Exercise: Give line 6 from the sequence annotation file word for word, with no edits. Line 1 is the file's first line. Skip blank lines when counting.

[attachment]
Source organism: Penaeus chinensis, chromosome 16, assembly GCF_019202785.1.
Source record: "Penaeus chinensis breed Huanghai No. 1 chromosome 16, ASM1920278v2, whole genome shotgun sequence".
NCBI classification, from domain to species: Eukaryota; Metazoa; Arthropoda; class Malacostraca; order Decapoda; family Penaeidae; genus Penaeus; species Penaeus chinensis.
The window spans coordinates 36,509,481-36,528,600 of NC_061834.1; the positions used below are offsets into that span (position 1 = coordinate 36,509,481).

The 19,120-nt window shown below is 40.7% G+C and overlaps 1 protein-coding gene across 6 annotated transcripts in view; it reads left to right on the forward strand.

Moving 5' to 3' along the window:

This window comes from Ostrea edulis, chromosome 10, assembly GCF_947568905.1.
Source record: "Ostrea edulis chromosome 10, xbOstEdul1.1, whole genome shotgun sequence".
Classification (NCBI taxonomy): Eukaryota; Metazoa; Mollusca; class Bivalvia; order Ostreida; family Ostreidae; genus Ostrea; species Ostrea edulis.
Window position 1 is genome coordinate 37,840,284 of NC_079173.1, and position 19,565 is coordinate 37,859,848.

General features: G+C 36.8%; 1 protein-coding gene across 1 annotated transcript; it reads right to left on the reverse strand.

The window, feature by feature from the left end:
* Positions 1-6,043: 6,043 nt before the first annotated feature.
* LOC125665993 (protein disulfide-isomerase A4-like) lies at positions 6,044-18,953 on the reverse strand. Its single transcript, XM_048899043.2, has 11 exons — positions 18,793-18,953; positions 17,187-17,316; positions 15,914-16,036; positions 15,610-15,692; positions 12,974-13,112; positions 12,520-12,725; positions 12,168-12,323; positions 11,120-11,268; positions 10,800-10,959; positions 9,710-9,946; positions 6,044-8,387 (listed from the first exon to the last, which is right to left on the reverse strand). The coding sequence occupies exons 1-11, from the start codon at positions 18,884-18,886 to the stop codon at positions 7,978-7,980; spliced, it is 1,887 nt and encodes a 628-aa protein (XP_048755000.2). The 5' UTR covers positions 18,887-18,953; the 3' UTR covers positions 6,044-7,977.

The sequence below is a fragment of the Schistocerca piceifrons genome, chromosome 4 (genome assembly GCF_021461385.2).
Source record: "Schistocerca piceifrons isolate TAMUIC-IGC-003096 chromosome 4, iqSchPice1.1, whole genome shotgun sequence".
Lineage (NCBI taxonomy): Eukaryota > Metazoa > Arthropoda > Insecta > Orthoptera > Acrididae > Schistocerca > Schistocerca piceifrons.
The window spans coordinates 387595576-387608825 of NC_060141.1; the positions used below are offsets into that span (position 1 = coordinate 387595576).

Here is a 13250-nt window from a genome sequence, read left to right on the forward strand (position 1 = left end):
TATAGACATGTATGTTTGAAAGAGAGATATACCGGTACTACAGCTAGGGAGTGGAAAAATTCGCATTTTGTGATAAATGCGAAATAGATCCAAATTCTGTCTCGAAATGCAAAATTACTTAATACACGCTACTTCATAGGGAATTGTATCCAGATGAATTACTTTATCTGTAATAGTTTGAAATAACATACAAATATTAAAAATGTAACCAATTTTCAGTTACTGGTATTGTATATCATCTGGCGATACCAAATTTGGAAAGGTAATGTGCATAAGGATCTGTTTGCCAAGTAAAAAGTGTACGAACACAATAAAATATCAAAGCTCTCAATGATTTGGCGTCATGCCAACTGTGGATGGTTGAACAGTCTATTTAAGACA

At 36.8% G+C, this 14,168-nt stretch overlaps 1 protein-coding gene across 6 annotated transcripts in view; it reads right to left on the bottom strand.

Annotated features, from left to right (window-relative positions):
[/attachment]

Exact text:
Moving 5' to 3' along the window: